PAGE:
The Women’s Prize for Fiction is one of the United Kingdom’s most prestigious literary prizes. It is awarded annually to a female author of any nationality for the best original full-length novel written in English and published in the United Kingdom in the preceding year. The Women’s Prize for Fiction 2020 shortlist was announced on 21 April and the winner is to be announced on 9 September. That’ll give me about four months to read five out of the six, I thought to myself, and I can ‘judge’ which I think it’s the winner. That’ll be fun! (Why one book short? Reason below.) Since that thought formed in my head, I have run into a couple of small problems: firstly, how pricey they are. I acutely came to the realisation that the Prize does not only judge the books as pieces of literature and gives them the admiration and respect due, it’s also a commercial machine that gives the shortlisted authors lots of cash. Secondly, they are out of stock. Maybe next year I should check their availability and price when they’re longlisted instead of shortlisted.
Nevertheless, I was not deterred – I’m armed with a Kindle which is a best friend in this situation. With its help, I managed to read a sample of each book and had a ‘feel’ for them. Here are the shortlisted books, a brief blurb from Goodreads, and my first impression. Note that my first impression is based on the first one or two chapters of the book so it’s likely to be unreliable/unfair. I’m sorry but that’s all I have to go on for now. But I’m also not sorry because if a book is not gripping even into its second chapter, how likely is it that I’m going to read the whole thing?
Fifteen-year-old Ana Cancion never dreamed of moving to America, the way the girls she grew up with in the Dominican countryside did. But when Juan Ruiz proposes and promises to take her to New York City, she has to say yes. It doesn’t matter that he is twice her age, that there is no love between them. Their marriage is an opportunity for her entire close-knit family to eventually immigrate. So on New Year’s Day, 1965, Ana leaves behind everything she knows and becomes Ana Ruiz, a wife confined to a cold six-floor walk-up in Washington Heights. Lonely and miserable, Ana hatches a reckless plan to escape. But at the bus terminal, she is stopped by Cesar, Juan’s free-spirited younger brother, who convinces her to stay.
As the Dominican Republic slides into political turmoil, Juan returns to protect his family’s assets, leaving Cesar to take care of Ana. Suddenly, Ana is free to take English lessons at a local church, lie on the beach at Coney Island, see a movie at Radio City Music Hall, go dancing with Cesar, and imagine the possibility of a different kind of life in America. When Juan returns, Ana must decide once again between her heart and her duty to her family.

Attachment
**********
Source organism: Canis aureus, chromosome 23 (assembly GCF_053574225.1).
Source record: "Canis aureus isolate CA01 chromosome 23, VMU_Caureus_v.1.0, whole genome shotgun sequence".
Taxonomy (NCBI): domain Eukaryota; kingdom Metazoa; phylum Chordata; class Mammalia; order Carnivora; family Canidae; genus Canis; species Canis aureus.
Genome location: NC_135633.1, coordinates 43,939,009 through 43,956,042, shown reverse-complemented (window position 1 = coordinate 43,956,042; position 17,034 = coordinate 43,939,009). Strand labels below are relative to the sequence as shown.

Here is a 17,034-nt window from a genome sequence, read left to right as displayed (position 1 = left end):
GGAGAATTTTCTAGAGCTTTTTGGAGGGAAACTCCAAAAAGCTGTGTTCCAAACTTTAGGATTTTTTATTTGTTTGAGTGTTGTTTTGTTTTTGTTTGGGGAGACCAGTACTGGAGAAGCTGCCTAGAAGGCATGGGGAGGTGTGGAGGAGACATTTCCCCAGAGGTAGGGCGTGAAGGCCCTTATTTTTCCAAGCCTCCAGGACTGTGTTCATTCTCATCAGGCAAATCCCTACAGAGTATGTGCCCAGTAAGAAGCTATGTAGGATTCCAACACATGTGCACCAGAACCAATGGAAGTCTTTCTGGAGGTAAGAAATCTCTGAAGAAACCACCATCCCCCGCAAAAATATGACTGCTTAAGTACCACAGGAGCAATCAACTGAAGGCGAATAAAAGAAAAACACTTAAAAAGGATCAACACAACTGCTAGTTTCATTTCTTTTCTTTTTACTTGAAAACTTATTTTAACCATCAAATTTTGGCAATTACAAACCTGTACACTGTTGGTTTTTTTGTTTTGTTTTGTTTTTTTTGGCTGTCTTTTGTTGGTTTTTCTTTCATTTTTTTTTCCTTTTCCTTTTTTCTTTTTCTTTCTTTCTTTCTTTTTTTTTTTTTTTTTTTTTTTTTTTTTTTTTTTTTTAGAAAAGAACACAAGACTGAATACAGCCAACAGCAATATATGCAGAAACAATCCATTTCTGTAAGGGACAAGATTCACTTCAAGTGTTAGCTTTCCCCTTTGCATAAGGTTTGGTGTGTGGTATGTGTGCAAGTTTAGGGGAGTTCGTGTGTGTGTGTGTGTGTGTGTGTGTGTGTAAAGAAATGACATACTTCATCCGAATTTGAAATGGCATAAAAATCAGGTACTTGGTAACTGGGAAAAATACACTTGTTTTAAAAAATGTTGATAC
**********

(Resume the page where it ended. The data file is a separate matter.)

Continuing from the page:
Thoughts? This is a good story in a straightforward way. You can tell just from the blurb, stuff happens. Especially if you compare it with the one below for example. It’s not good/bad or right/wrong thing, just different. The writing lets the story itself take centre stage, which is easier to follow and enjoy (compared to A Thousand Ships below, for example, in which the writing is deliberately poetic and kind of gets in the way of storytelling). I’m curious to know who/what Ana chooses in the end.
Joint Winner of the Man Booker Prize 2019
Teeming with life and crackling with energy — a love song to modern Britain and black womanhood. Girl, Woman, Other follows the lives and struggles of twelve very different characters. Mostly women, black and British, they tell the stories of their families, friends and lovers, across the country and through the years. Joyfully polyphonic and vibrantly contemporary, this is a gloriously new kind of history, a novel of our times: celebratory, ever-dynamic and utterly irresistible.
What do I think? I’m honestly not sure what I think about it. The sample is a lot shorter than usual. It finishes before I can make any sense out of it. One thing stands out is there are no full stops and even very few commas. The paragraphs are broken up into sentences –
where there is a full stop traditionally, there is a new paragraph
which gives the flow of thoughts a sense of ‘being interrupted’ or not fluid
that is an example just in case you wonder why my paragraphing has gone weird
It’s on a subject I’m not familiar with but would like to know more. It’ll be a challenge for me, both the subject as well as the style.
In A Thousand Ships, broadcaster and classicist Natalie Haynes retells the story of the Trojan War from an all-female perspective.
In the middle of the night, Creusa wakes to find her beloved Troy engulfed in flames. Ten seemingly endless years of brutal conflict between the Greeks and the Trojans are over, and the Greeks are victorious. Over the next few hours, the only life she has ever known will turn to ash. The devastating consequences of the fall of Troy stretch from Mount Olympus to Mount Ida, from the citadel of Troy to the distant Greek islands, and across oceans and sky in between. These are the stories of the women embroiled in that legendary war and its terrible aftermath, as well as the feud and the fatal decisions that started it all… Powerfully told from an all-female perspective, A Thousand Ships gives voices to the women, girls and goddesses who, for so long, have been silent.
Initial response? This is the one I’m least fond of. I’m sure the story will get more interesting later on, but I don’t like the voice of Creusa, who is the protagonist in the first chapters I sampled. She makes the story sound very, um, ordinary, if you consider the drama of the situation. The celebration and the disaster both feel quite distant and muffled through her eyes. Maybe this is on purpose, but I’m not a big fan. I’ll still read the whole book for this project. It’ll be funny if I come back a few weeks later saying how much I love it and how wrong I was. We will see!